1. Opinion

Tampa police chief: Times article left out key facts

Officers stand near the intersection of North Boulevard and W Knollwood Street in Tampa after a Tampa police officer fatally shot Jason Westcott during a raid May 27. Police Chief Jane Castor says Westcott was given every opportunity to surrender.
Published Jul. 21, 2014

Editor's note: Tampa police Chief Jane Castor responds to "Deadly force for so little,'' published in print editions July 6. (The story was published online July 5, with the headline "Informer, not neighbor complaints, led up to fatal Tampa pot raid." A link appears below.)

We believe public safety and public trust go hand in hand, which is why members of the Tampa Police Department are determined to earn that trust every minute of every day.

We also fully understand our role and responsibility in keeping our citizens safe in a professional, ethical and transparent way.

That's why we take any actions involving a fatality very seriously and make sure we fully determine what happened, and why. The loss of a life is a devastating event for all involved and is rightfully open to public scrutiny.

As a matter of department policy, the use of deadly force is always a last resort, used only when the life of a police officer or another is in imminent danger. In the unfortunate instance that an officer has to use deadly force, it is fully and independently investigated, scrutinized and reviewed by our Homicide Unit, the State Attorney's Office and Internal Affairs.



July 5: Informer, not neighbor complaints, led up to fatal Tampa pot raid

May 28: Police release name of suspect in drug raid that turned deadly

May 27: Police fatally shoot marijuana suspect in Seminole Heights


After a painstaking review of all evidence, the state attorney makes an independent finding to determine if the deadly force was justified. Next, our agency completes an exhaustive administrative assessment to ensure there were no violations. The inference that Jason Westcott lost his life as a result of having sold marijuana is erroneous. He lost his life because he decided to point a loaded firearm at police officers.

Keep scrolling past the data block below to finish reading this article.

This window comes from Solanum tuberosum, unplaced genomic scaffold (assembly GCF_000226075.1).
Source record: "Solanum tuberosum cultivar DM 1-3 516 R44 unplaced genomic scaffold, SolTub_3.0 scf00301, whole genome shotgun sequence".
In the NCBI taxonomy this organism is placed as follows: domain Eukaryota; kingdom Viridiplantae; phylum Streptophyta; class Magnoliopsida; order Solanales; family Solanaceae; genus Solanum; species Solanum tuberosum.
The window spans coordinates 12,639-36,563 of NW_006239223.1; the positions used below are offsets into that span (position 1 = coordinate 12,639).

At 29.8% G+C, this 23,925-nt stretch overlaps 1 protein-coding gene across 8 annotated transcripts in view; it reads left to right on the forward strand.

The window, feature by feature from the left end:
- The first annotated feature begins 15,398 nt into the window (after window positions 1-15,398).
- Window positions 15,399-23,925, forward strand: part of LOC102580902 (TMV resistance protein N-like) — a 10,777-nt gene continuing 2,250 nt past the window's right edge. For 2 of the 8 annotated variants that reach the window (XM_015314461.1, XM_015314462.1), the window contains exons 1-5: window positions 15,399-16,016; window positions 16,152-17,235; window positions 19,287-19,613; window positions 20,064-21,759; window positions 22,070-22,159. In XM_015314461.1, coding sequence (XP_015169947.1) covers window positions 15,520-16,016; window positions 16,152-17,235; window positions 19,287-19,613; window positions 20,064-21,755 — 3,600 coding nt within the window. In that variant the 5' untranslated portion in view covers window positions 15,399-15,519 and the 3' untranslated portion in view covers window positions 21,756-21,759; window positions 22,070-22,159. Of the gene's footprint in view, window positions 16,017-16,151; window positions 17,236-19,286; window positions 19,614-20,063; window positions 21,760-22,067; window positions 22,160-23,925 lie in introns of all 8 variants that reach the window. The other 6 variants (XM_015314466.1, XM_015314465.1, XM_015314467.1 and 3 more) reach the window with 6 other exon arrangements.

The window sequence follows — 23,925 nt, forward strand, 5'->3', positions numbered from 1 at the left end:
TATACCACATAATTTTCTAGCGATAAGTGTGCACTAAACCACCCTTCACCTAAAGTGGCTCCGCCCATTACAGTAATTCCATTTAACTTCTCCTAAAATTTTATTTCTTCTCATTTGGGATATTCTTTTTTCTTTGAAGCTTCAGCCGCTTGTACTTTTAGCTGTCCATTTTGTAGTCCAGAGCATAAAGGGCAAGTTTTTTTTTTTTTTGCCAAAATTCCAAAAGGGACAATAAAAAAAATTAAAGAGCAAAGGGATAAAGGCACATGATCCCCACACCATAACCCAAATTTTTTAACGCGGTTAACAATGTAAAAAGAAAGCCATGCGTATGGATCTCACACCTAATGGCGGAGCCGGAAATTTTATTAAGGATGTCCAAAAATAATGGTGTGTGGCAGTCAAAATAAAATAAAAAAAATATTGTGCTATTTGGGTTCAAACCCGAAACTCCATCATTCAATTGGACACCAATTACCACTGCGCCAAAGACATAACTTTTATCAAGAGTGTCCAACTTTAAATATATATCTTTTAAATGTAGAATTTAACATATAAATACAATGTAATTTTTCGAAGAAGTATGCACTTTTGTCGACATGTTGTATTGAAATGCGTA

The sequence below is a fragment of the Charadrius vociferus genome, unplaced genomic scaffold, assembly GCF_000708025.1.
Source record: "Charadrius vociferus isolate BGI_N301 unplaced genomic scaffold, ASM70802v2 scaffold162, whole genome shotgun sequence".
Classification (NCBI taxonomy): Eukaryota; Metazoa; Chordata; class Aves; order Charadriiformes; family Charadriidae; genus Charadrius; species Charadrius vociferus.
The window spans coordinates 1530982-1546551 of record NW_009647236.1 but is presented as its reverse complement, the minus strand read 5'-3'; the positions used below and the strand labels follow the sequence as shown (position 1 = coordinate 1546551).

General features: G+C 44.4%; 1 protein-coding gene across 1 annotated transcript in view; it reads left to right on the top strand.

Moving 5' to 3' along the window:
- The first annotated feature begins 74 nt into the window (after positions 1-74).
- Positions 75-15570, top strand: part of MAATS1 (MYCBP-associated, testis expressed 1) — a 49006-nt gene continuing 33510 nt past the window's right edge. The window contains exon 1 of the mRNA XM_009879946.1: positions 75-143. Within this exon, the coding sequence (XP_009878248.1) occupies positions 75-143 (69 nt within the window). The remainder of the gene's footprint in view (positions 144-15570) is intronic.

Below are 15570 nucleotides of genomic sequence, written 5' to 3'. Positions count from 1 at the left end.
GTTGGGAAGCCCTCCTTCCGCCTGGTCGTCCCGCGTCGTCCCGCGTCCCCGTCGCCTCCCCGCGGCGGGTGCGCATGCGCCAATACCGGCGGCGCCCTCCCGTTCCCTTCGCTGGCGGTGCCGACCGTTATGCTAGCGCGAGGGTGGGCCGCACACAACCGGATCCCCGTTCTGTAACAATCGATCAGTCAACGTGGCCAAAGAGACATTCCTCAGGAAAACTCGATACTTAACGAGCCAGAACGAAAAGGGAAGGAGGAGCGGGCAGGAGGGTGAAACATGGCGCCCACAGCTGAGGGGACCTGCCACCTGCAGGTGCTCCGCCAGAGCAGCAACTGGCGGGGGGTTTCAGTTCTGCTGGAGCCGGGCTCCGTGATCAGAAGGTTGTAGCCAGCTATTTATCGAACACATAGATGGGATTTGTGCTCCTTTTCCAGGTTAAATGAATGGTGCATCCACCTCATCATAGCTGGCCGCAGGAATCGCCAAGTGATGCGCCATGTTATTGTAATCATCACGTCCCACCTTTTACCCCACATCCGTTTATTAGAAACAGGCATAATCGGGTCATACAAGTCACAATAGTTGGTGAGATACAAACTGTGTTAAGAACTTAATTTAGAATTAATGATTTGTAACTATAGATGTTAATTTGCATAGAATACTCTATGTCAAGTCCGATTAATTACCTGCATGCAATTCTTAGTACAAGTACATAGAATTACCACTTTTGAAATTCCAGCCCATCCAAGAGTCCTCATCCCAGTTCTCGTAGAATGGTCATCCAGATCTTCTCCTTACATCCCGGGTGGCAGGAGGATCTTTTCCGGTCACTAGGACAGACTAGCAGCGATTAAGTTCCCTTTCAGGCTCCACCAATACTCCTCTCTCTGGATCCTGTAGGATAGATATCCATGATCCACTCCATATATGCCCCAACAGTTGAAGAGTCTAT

Here are the facts: Westcott was dealing drugs from his house, where an informant purchased marijuana on four separate occasions. Each time, Westcott was armed with a 9mm pistol. These acts define Felony Armed Sale and Delivery of Narcotics. When weapons are involved with narcotic sales, our policy is to have the Tactical Response Team enter to secure the scene. The decision to use this specialty team has nothing to do with the amount or type of narcotics sold but is predicated on the potential for danger.

During the department's investigation of the threatened home invasion targeting Westcott, no one from our agency advised him to "grab a gun and shoot to kill" if anyone broke into his home.

It also is impossible to mistake the Tactical Response Team for home invaders. What I stated was officers began announcing themselves as they exited their clearly marked police vehicle parked in front of the residence, yelling loudly, "Police, search warrant." They stopped at the front door, banged loudly and again announced, "Police, search warrant" three times before entering. The article stated: "Officers knocked on the front door and announced themselves, but nobody inside answered. Finding the door unlocked, they let themselves into the house." This sounds like a visit from the Avon lady.

The article questioned the amount of marijuana purchased. I explained that, as good stewards of the tax dollar, we purchase enough to obtain probable cause for a search warrant, regardless of the amount available. I made clear that larger quantities of marijuana were observed inside the house, including approximately 40 prepackaged bags, a pound of hydroponic marijuana, digital scales and packaging materials. I also provided 15 examples of search warrants that involved small purchases followed by large narcotic seizures. In one case, officers purchased marijuana three times, totaling just 10 grams. That resulted in seizure of 395 grams of cocaine, 320 grams of marijuana, 35 grams of hydrocodone, two assault rifles, two shotguns, five handguns, two vehicles and $47,000. None of this information was included in the article.